A reader sent me a link to this essay,“The Dream Job Is Dead. Did It Ever Really Exist?,” and I thought it was worth getting a post of its own. The pandemic and resulting effect it has had on our economy and livelihoods has brought into sharp focus an idea that, especially for a lot of feminists who have fought for every career choice and opportunity and advancement they’ve been granted, might seem counterintuitive or in conflict with modern attitudes and behavior: our jobs are not our lives. Indeed, for many people, work is just… a way to fund their actual lives, and the idea of “dream jobs” is ridiculous because they don’t dream of labor. And yet, for those of us – again, especially women of a certain demographic – who grew up with a narrative that a dream job was something not only to aspire to but also a main way of measuring one’s success in life, not wanting a dream job, wanting a dream job but not having one or, even worse, not having any idea what your dream job might be has often brought with it a sense of, if not failure, a looming feeling of being different (and not “good different.”).
“The idea of a dream job as an item to procure, a destination at which to arrive, something you are rather than something you do, and a status symbol is definitely a reflection of the deeply ingrained late-capitalistic, productivity-obsessed, puritanical, American exceptionalism norms,” agrees Megan Hellerer, a career coach for “under-fulfilled overachievers,” who has worked with Alexandria Ocasio-Cortez. She adds: “The ‘dream job’ concept is always looming in every coaching conversation I have in one of two ways, both despair-inducing. It can show up as the disillusionment of a failed ‘dream job,’ or the paralysis of feeling like one can’t start her life or her career because she doesn’t know with certainty what that dream job is.”
I was thinking of this essay as I answered the letter from Monday’s column, in which I found a pretty strong implicit suggestion that not pursuing a “dream job” – or, at least, the highest paying job one might be qualified for, which in itself might be how many define “dream job” – is to fail or to show a striking lack of ambition. But… it’s not. And maybe, just maybe, one silver lining in the awfulness that is our current situation, the uber capitalism that defined many of our childhoods – and I’m thinking of those of us born in the early 70s to early 90s, especially – is beginning to make way for something else – something that doesn’t define success by the kind of jobs we have or the amount of money we make.
“Many disillusioned workers are coming to the conclusion that they want a life where they work to live, rather than live to work. But it can be hard to admit when the job you thought would be a dream is really more of a waking nightmare, especially if you’ve already put years of hard work and expensive schooling into achieving it. Coronavirus and the resulting economic crisis, however, have sped up this process for many people, especially in industries where the pandemic has wrought significant job cuts. Even for those who still have jobs, the events of this year have forced us to re-evaluate what’s really important in life.”
Not only has the pandemic and resulting economic crisis sped up the process of re-evaluating one’s goals in life, but also younger people today have a far better grasp of all the ways they’re being screwed over by capitalism and they have more vocabulary to name those ways than those of us who were young twenty years ago and are maybe only just now able to articulate what they always felt in their gut (hi, it’s me!):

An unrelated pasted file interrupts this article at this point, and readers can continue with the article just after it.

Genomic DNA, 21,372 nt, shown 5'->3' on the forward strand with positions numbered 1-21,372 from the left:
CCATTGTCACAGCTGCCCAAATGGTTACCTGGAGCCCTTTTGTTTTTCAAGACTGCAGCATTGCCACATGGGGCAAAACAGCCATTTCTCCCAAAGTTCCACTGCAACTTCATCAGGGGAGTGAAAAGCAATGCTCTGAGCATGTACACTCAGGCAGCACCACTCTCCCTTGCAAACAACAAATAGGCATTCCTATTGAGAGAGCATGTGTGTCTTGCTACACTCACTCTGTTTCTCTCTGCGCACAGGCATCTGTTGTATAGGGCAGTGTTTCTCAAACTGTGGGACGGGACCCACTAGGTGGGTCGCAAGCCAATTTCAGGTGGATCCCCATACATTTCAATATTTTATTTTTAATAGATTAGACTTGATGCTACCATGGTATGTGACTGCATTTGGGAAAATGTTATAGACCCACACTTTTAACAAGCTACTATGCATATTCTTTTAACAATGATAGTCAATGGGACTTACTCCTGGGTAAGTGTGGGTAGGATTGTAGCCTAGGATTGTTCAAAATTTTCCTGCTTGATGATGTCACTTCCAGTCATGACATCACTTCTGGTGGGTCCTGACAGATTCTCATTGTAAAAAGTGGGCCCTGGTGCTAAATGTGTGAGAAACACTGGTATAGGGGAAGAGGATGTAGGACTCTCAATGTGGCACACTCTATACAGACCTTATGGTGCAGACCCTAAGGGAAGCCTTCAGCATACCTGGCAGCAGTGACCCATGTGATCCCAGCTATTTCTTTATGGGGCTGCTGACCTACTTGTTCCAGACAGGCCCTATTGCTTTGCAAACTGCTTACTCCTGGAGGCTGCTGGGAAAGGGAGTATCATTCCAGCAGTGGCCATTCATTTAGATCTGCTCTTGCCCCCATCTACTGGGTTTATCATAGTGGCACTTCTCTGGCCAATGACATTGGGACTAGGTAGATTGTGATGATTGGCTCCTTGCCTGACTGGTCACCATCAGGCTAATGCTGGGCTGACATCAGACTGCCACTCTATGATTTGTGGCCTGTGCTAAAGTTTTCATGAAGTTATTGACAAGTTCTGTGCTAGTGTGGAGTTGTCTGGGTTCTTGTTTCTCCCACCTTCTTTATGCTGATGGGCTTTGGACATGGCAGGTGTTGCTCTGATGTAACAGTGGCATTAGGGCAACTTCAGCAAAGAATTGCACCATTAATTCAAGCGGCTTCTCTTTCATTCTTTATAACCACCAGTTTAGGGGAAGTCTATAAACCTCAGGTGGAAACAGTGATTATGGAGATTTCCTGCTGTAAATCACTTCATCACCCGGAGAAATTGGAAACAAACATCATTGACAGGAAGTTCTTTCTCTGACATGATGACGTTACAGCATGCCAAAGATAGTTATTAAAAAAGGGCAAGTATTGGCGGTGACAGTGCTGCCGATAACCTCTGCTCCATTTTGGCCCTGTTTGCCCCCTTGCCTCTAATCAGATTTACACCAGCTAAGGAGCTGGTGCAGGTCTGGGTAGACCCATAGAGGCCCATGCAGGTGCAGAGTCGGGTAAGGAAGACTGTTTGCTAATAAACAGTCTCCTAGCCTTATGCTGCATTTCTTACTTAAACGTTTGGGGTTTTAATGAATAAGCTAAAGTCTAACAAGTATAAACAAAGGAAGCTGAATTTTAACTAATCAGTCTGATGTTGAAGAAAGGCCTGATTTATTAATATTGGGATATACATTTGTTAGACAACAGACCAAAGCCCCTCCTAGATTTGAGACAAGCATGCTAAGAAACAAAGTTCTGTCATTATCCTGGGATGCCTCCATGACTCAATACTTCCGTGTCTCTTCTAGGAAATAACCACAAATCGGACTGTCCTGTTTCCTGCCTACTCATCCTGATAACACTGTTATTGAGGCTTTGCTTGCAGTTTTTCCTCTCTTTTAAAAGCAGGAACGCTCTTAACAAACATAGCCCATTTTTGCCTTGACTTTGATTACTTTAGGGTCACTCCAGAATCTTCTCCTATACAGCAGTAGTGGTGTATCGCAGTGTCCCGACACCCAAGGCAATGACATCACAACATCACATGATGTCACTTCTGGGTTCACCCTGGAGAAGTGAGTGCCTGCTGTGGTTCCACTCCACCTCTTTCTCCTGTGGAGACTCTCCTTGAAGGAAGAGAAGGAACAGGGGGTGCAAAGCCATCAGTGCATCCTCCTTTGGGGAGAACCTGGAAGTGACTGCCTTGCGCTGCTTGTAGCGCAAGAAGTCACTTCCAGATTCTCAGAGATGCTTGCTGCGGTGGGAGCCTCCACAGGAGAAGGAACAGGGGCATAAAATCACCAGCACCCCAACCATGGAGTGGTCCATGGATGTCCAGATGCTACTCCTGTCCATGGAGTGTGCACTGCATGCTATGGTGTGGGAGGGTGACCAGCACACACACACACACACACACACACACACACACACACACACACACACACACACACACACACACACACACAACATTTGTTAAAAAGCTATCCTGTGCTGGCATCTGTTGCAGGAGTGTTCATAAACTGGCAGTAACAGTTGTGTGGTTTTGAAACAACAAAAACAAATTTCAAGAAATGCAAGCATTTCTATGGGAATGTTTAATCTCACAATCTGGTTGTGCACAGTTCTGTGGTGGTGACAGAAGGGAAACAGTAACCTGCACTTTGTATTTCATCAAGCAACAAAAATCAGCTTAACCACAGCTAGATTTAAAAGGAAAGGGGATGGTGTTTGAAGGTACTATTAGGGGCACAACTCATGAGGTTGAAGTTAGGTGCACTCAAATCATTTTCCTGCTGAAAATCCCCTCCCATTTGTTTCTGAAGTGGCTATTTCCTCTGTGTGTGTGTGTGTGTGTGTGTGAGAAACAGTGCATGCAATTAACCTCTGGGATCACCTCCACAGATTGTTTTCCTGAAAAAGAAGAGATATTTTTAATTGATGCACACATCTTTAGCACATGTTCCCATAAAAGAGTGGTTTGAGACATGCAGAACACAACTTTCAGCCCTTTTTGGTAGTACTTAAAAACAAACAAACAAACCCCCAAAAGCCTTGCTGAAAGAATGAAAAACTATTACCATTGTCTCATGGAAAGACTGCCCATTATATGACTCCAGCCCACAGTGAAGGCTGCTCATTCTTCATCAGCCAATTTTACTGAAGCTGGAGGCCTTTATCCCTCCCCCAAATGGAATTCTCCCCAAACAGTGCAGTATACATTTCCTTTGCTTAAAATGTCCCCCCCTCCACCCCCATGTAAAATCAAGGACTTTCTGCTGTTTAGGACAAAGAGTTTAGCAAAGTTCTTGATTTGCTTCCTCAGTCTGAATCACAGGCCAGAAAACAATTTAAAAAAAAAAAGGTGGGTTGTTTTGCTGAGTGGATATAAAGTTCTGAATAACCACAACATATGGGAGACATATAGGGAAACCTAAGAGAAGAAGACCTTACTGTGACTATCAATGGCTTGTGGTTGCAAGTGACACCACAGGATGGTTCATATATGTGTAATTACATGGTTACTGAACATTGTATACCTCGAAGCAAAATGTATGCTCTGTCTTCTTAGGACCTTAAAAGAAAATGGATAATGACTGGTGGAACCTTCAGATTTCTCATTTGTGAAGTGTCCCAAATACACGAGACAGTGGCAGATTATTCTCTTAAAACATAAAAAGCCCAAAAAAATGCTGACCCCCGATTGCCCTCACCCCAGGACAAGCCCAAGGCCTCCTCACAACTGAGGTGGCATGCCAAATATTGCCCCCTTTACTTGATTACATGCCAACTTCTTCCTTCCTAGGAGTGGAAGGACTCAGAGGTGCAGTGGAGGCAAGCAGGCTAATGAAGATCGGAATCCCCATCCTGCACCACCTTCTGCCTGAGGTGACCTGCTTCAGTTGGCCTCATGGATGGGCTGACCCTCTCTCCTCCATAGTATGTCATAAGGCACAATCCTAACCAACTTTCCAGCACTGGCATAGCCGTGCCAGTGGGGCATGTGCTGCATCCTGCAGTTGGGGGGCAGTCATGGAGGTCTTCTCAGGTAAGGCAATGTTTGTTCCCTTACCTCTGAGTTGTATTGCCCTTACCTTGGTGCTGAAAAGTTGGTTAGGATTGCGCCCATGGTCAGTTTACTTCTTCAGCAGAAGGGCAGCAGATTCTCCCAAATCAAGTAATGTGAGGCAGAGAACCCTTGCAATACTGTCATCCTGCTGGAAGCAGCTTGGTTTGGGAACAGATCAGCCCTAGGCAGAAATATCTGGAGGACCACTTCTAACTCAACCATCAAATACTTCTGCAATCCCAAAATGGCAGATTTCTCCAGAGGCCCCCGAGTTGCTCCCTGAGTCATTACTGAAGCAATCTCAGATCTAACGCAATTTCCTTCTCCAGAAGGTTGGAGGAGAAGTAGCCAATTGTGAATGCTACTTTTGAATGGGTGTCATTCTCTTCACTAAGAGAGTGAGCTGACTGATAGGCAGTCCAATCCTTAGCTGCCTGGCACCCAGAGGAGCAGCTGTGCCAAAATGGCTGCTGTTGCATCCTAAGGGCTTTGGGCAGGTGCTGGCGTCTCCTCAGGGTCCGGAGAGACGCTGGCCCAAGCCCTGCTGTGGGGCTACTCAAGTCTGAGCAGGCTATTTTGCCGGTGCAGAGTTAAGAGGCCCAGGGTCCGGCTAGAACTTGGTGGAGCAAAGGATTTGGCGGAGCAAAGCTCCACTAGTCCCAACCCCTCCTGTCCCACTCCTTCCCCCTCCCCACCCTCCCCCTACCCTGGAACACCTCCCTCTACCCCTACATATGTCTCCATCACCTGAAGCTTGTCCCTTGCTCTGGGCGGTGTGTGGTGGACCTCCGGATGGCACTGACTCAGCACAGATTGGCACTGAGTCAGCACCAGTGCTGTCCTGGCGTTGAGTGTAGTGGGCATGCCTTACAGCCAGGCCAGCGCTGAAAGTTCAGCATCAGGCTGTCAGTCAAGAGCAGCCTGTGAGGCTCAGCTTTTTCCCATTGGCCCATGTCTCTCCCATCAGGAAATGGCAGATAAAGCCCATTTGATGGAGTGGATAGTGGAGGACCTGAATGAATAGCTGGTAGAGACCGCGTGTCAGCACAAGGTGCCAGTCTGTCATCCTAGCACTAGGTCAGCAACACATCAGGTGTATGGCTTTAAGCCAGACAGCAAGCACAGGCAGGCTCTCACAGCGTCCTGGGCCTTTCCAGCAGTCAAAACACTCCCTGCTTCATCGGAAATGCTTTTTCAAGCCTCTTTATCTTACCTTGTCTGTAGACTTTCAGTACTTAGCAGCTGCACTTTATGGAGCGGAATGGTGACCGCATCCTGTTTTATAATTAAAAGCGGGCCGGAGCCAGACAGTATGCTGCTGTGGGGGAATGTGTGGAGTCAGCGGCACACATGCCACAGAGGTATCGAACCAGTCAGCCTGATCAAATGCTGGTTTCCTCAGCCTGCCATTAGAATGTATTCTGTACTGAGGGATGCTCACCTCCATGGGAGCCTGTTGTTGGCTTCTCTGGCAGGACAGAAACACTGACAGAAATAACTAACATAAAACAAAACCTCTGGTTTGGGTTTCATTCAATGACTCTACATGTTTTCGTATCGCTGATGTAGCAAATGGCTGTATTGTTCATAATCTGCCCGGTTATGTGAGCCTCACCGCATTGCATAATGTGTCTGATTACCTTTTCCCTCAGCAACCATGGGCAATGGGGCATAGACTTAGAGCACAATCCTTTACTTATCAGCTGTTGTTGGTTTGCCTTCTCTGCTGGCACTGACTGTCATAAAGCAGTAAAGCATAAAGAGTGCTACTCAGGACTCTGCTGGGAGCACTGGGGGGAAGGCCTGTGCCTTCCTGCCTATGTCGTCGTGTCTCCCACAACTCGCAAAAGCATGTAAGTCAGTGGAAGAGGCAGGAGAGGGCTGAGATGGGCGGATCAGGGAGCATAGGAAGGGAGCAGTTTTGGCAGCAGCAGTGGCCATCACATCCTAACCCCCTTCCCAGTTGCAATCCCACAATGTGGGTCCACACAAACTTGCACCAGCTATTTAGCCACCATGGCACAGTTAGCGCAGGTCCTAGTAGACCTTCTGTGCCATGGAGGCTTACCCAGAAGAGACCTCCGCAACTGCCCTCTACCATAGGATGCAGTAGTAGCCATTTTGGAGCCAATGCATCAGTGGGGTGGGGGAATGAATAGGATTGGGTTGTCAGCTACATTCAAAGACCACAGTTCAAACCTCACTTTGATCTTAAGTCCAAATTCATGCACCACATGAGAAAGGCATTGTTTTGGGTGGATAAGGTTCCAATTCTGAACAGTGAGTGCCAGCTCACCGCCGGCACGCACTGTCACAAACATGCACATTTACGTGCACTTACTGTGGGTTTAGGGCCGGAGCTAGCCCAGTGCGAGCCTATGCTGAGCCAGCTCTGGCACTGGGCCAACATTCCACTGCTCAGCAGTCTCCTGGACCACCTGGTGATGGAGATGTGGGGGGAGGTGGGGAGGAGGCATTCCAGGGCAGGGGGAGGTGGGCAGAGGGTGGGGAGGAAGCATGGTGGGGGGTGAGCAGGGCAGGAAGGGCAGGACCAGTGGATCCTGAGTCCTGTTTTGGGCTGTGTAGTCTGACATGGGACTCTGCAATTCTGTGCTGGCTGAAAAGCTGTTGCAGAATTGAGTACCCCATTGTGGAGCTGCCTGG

“It’s just not accurate or safe to define ourselves by where we work or what we do anymore, because chances are, we’re underpaid, overworked, and living in fear of being laid off. We also have the vocabulary, knowledge, and platforms now to articulate the ways in which corporate America is a deeply sexist, racist, classist institution with a lot of dated rules and mores that don’t make much sense in the context of the modern world. Even if you’re doing something you ostensibly love, it’s hard to feel like your job is a dream when you’re battling microaggressions, working multiple gigs just to pay the bills, or feeling chained to a desk all day in business casual attire when you could theoretically be doing your job from anywhere.”
And, of course, like so many other things, the disillusionment with the idea of a dream job is the result of gendered factors, many of which have also come into sharper focus through this pandemic we’re living through. Women – working mothers, especially – are being tasked with seemingly impossible demands, prompting them to make seemingly impossible choices about work, money, and family. If a “dream job” is coming close to meeting the extraordinary needs of our current moment, maybe it’s not such a dream, after all. Maybe the dreamier job is the one that allows for the best work-life balance.
I have so much more to say about all of this but, ironically, I have to wait because it’s 8:45 a.m. and in 15 minutes I have to supervise remote learning orientation on two different iPads in two different rooms of our home for my 4th-grader and my kindergartener as we begin what will likely be one of the more memorable, and likely more challenging, school years of our lives. It turns out my dream job is what I’ve been doing all along – it is this so that I can better be able to do that. I hoped ten years ago when I started this site that it would be a way for me to financially contribute to my household while engaging my brain and helping to create a community and also allowing lots of flexible time to raise kids. I had no idea how much I would need all of those things today.